Children with Disabilities and Covid-19

Report from an ISPCAN webinar

On July 15, 2020, ISPCAN hosted a webinar on children with disabilities and the effects of COVID-19, featuring experts Aafke Scharloo, Nora Baladerian and Dr. Shabina Ahmed. This article will outline some of the key points that can be important for child helplines to be aware of to provide the best support possible for children with disabilities.

Children with disabilities are particularly vulnerable to abuse and violence. Children with developmental disabilities are maltreated 2-5 times more frequently than the general population. The increased vulnerability to violence and sexual abuse is due to several different factors, including having less understanding what is going on, being used to ‘obeying’ caregivers and being used to people touching their bodies compared to children who do not have disabilities.

The reporting of violence and sexual abuse for children with developmental disabilities is also problematic. Underreporting is a major concern. Children with developmental disabilities often have less communication skills to report abuse and their reports may not be considered trustworthy. Furthermore, many do not have access to, or the skill to go online or make a phone call, which makes them reliant on the people in their physical presence to report maltreatment.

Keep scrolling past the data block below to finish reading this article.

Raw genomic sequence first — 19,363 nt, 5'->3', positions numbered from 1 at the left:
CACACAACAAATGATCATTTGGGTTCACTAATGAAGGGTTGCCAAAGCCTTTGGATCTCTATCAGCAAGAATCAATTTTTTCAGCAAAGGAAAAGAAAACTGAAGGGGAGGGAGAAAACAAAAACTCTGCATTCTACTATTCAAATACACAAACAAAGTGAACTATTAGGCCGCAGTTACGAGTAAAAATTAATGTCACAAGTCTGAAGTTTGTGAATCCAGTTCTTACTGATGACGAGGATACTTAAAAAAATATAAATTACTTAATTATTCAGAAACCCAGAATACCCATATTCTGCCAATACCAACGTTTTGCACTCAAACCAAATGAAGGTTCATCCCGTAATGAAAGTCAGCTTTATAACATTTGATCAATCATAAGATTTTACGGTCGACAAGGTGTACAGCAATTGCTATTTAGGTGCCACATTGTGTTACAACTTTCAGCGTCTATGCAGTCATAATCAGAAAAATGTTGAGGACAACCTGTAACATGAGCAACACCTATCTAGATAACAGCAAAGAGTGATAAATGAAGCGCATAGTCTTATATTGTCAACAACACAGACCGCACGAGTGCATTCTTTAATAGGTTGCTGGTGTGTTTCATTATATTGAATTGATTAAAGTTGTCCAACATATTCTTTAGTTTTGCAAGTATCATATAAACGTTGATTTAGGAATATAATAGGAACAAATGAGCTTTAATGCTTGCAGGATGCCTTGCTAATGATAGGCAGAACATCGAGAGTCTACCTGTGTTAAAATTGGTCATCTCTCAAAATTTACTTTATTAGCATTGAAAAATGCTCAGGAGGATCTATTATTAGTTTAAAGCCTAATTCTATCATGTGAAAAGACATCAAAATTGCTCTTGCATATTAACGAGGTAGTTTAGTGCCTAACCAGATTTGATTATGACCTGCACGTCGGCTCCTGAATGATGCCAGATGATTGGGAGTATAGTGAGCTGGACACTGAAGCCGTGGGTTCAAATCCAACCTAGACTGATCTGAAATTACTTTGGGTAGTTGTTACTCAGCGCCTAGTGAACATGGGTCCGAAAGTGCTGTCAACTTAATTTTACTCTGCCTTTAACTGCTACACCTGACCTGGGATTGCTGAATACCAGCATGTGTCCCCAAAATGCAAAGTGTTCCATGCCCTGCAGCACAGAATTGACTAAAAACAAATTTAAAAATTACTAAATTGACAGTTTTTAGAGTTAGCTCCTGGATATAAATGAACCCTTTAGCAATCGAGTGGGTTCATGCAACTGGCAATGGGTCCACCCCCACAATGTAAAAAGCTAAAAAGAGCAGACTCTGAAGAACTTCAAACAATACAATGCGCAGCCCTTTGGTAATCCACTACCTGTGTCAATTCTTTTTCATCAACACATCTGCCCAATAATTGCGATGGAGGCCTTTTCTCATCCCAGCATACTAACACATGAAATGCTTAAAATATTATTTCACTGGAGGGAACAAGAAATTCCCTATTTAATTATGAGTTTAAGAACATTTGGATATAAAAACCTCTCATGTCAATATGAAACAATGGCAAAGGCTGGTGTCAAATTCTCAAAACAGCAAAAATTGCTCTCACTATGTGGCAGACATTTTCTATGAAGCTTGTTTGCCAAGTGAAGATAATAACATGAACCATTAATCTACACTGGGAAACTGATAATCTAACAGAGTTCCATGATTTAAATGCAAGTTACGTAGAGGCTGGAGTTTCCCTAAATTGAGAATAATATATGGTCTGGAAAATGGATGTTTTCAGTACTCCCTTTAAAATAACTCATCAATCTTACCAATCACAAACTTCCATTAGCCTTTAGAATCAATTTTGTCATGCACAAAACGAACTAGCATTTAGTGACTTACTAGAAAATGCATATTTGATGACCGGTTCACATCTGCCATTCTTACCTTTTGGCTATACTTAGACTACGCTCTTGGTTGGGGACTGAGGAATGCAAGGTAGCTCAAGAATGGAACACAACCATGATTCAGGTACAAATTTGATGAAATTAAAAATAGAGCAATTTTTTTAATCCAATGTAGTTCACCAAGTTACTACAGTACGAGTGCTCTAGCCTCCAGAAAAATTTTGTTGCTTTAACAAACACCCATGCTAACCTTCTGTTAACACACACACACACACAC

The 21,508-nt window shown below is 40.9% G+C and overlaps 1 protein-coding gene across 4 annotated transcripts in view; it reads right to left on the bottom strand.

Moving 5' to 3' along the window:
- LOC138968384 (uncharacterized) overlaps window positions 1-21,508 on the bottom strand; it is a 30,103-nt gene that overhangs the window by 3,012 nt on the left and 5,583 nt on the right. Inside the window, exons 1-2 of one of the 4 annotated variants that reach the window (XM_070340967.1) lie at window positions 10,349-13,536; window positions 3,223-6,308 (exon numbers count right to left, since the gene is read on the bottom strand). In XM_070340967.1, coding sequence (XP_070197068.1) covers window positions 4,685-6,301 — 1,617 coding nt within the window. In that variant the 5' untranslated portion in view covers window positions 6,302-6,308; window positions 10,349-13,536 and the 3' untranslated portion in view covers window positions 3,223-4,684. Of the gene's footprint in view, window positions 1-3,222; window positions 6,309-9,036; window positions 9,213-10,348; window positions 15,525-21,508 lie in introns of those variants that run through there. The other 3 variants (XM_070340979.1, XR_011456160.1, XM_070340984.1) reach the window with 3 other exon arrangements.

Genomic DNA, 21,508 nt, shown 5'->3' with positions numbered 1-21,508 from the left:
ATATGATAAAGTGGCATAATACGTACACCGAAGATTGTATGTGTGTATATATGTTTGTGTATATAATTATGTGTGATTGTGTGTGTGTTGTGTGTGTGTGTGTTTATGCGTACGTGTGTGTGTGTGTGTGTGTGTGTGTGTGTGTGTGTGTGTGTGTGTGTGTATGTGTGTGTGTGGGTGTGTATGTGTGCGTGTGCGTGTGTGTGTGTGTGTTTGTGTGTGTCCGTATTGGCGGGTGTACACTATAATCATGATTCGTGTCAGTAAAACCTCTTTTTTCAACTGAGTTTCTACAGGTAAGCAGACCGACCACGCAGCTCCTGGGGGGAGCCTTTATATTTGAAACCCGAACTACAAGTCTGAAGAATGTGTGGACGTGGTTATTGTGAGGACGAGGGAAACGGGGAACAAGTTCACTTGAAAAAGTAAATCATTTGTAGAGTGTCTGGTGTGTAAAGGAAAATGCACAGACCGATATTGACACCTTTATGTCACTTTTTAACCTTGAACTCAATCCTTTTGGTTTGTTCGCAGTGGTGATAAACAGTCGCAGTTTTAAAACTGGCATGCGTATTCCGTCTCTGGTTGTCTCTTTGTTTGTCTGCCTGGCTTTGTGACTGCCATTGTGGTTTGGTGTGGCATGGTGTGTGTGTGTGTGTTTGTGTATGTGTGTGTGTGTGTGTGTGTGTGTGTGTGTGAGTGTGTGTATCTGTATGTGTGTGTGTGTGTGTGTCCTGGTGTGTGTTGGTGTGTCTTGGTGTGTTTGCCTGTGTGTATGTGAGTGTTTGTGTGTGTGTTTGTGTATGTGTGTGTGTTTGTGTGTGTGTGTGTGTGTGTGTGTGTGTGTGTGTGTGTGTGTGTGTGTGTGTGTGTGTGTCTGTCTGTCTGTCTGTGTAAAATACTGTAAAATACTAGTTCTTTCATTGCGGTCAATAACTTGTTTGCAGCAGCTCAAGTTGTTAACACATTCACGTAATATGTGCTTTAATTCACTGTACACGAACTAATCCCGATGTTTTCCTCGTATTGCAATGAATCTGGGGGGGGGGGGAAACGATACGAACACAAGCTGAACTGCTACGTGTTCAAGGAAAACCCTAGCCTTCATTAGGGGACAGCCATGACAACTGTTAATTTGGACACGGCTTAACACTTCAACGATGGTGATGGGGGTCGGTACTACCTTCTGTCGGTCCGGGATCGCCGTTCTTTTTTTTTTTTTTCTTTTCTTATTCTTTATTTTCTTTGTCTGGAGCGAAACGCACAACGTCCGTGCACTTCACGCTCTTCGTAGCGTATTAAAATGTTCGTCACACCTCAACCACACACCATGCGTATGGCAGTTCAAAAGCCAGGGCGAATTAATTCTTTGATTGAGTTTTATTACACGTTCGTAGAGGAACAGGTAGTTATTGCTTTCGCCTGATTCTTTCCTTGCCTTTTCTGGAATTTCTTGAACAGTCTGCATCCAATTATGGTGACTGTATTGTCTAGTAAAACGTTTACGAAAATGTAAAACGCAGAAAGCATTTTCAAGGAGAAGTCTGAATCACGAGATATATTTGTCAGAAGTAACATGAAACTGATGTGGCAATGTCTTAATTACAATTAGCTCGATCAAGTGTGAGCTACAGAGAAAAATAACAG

What can child helplines do to help prevent and respond to violence and abuse against children with disabilities?

In response to this questions, the following advice was provided. Firstly, for children with disabilities who are able to go online, having easy-to-read and audio information on their website about abuse and violence, and other key topics is important. Secondly, when child helplines speak or chat with children with disabilities, it can be helpful to ask questions directly about abuse and violence in an appropriate and sensitive manner. This can help children who struggle to communicate these issues express themselves. Finally, child helplines can also inform concerned adults who meet with children with disabilities in their daily lives, such as parents, carers, religious leaders and teachers on how to detect signs of abuse and violence.

Furthermore, though this was not specifically mentioned in the webinar, child helplines can also be the ‘believer’ of the child when other agencies do not consider the child’s report trustworthy. The role of the child helpline is usually to listen and to empower, not necessarily make judgment about whether or not the report is truthful or not.

Are you a child helpline or an interest organisation interested in joining our online community of practice on children with disabilities? Click here for more information.